What kind of question would you like answered?

Q: What made you choose “The Love Song of J. Alfred Prufrock” for Hazel to recite?

I picked “Prufrock” because A. a lot of teenagers have memorized it, and B. it has drowning in it, and C. it is concerned with what Eliot famously called “an overwhelming question.”

Q: Is there a meaning behind “The Hectic Glow”?

In a journal entry, Henry David Thoreau wrote, “Decay and disease are often beautiful, like the pearly tear of the shellfish or the hectic glow of consumption.” (People with tuberculosis get reddened cheeks—a hectic glow.)

There were two things I really liked about this: first, the problematic (but not totally untrue) statement that disease is beautiful/attractive, and second, that Thoreau would write this about consumption, a disease that was famously capricious and mysterious: It attacked the young and the old. Sometimes it killed you and sometimes it didn’t. Treatment was brutal and ghastly and socially isolating. In short, the way people in the 19th century experienced and thought about consumption was similar in a lot of ways to the way we think about cancer today.

In earlier drafts of the book, there was a lot more stuff about lung functioning and tuberculosis and blah blah blah it was really boring, and back then I wanted to call the book itself The Hectic Glow, but in the end we decided A. it wasn’t the right title for the book, and B. it’s pretty hard to say out loud if you’re trying to recommend it to a friend, so we went in a different direction.

But I liked it too much to let it go all the way. Hence the band name.

Q: Were the references to The Great Gatsby in this novel intentional? Like, Isaac’s “disembodied eyes,” the green light in Amsterdam, etc.?

Yeah. Also the green car that looks like all the hopes that we were foolish to hope, etc. (But again, just because I intended it doesn’t make it more or less useful/real/whatever.)

Q: Why did you mention the Red Wheelbarrow?

Just a really good poem about the pleasure and importance of observing the universe.

Q: What inspired you to include a reference to Vonnegut’s Slaughterhouse Five?

I didn’t really think of it as a reference to Slaughterhouse Five. Vonnegut didn’t invent the sentence “so it goes,” although he did invent pairing it with death. I didn’t do the Vonnegutian thing of announcing a character’s death and then following it up immediately with “So it goes,” so I didn’t think of it in that directly referential way.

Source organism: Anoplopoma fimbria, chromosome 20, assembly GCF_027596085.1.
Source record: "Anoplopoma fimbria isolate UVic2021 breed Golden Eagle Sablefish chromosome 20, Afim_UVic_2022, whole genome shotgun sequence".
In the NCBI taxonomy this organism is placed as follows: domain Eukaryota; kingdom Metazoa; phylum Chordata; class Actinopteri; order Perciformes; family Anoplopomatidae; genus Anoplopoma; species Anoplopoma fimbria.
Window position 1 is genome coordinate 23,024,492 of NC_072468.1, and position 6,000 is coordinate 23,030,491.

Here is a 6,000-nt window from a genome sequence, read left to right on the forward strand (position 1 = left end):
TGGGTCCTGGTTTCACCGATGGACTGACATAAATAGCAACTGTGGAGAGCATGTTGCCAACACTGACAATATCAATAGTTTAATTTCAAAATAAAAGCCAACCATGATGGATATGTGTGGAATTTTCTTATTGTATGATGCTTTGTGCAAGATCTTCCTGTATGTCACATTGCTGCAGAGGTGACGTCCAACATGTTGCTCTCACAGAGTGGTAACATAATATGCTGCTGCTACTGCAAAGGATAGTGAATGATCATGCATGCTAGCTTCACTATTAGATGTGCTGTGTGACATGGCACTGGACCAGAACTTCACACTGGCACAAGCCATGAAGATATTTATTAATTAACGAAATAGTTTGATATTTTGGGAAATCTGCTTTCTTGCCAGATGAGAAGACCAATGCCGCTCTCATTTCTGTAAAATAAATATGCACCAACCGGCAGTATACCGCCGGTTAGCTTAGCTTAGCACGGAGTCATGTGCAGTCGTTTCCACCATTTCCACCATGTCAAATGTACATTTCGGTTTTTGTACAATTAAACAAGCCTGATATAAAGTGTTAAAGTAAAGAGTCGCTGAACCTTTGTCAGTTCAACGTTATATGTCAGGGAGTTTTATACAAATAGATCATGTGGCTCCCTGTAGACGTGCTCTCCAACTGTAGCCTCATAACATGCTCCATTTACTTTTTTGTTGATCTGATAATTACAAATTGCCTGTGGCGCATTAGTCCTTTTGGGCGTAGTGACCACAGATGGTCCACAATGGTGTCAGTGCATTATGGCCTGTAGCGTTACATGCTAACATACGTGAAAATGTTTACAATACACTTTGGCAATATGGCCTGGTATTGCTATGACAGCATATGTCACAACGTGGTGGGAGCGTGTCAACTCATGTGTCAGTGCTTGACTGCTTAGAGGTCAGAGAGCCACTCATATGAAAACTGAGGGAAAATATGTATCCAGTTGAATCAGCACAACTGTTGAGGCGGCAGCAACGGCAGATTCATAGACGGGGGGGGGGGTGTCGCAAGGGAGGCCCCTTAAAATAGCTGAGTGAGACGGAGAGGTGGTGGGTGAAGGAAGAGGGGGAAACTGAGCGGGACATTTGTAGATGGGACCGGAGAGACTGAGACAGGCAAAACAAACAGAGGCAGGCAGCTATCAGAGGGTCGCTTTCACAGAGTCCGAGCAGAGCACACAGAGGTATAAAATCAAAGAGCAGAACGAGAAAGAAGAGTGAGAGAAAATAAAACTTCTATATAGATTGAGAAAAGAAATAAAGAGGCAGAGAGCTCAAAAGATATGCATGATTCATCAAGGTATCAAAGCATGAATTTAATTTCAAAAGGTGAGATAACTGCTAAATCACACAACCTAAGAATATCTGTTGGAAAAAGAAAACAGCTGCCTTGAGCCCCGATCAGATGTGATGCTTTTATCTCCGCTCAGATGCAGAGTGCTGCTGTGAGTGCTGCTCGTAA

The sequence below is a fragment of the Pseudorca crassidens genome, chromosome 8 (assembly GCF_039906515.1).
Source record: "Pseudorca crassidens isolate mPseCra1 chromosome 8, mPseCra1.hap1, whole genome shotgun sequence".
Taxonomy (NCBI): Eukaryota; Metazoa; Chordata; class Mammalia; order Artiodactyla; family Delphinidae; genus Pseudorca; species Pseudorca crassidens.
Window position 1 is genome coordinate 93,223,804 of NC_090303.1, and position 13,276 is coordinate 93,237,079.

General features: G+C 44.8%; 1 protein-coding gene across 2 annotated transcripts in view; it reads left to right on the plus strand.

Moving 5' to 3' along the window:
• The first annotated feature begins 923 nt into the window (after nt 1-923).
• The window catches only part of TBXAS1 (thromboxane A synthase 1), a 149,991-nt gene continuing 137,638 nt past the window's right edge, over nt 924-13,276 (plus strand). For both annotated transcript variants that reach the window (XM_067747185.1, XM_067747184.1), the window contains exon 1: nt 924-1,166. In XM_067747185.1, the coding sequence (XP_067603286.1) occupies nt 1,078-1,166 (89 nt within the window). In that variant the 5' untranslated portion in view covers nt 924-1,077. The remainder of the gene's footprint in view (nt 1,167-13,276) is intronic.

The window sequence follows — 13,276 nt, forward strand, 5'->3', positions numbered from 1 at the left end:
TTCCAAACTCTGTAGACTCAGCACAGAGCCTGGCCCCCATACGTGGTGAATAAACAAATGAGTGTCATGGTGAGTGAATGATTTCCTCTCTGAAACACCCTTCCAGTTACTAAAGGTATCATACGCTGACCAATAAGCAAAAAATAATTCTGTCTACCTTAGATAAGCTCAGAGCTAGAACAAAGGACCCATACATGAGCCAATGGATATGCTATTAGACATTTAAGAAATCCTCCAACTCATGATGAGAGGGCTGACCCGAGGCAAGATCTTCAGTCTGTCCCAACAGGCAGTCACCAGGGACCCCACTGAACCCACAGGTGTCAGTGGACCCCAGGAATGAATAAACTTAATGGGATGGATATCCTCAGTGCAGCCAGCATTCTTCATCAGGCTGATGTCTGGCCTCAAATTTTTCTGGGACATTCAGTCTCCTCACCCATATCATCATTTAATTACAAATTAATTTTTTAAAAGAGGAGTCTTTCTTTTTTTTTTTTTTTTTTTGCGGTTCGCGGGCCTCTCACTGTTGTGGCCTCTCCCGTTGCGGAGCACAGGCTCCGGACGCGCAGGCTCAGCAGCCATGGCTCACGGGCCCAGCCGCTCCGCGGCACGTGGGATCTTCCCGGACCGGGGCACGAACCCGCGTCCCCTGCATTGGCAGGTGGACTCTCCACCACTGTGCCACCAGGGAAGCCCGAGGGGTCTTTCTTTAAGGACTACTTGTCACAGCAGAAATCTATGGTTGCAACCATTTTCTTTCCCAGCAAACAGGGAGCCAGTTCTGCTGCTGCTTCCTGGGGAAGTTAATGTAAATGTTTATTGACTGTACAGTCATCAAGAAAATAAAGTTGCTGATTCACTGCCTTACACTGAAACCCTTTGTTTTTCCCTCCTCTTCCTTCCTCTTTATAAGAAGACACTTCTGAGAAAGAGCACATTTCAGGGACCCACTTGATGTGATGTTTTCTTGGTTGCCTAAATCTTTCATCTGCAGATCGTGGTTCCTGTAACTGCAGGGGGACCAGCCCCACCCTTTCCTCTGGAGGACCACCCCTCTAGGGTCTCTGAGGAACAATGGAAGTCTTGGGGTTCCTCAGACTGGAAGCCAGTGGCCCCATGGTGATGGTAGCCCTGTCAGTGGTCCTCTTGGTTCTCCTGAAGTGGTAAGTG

Vonnegut was playing with something that predated his book: our ability to express in a very short sentence the universe’s disinterest in us. I was trying to get at something similar, I guess.

Q: An Imperial Affliction is supposed to be written in Ana’s point of view. Why, when you use an extract of AIA as the epigraph, it is written in a third person point of view?

This has been fixed. But yes, YOU ARE A VERY CLOSE READER. I was pretty mad about this when I first discovered it; it should only be a problem in the first two printings of the book.

Q: Did you put the fact that Anna died mid-sentence in the book just to rule out the theory that Hazel would die (because she was the narrator)?

Well, that was certainly on my mind. There’s an argument to be made that first-person narration takes the teeth from the monster in any story, right? The I survives: You know, because the I is telling the story in the past tense, as something that happened to that I, and here the I is, still writing.

I guess it’s true I didn’t want to offer readers that luxury in this story, because it seems like a cheap kind of hope, you know? (I really tried to make TFiOS a hopeful novel, but I did not want it to be the kind of easily won or ill-considered hope that both Hazel and Augustus find so little consolation in.)

Q: Can you explain the Dutch Tulip Man / God thing?

All we ever know about the Dutch Tulip Man is:

1. He claims to be very rich (which in our world is equivalent to powerful), but he might be a fraud.

2. He may or may not really love Anna’s mother.

3. Peter Van Houten, who created the Dutch Tulip Man, claims he not but an unambiguous and obvious metaphor for God.

4. The way that Hazel and Augustus talk about the Dutch Tulip Man is very similar to the way that Hazel and Augustus might talk about God. Like, when Augustus says the Dutch Tulip Man is “not a con man, but not as rich as he’s letting on,” if you were reading the DTM as a metaphor for God, you could conclude that Augustus was saying something about his beliefs re. God and the limits of God’s power.

5. So my joke about going to church was based on that reading of the novel. Like, if you take Peter Van Houten’s word that the Dutch Tulip Man is a metaphor for God, and you see everything Hazel and Gus say about him through that lens, then asking me what I think about the Dutch Tulip Man is just asking me whether I believe in God.

Q: Is the Dutch Tulip Man God within TFIOS as well as An Imperial Affliction?


I mean, it’s no coincidence that throughout the novel, Hazel and Augustus keep talking about whether they think the Dutch Tulip Man is what he is claimed to be, and when they talk about this, you could very easily replace the words “Dutch Tulip Man” with the word “God.”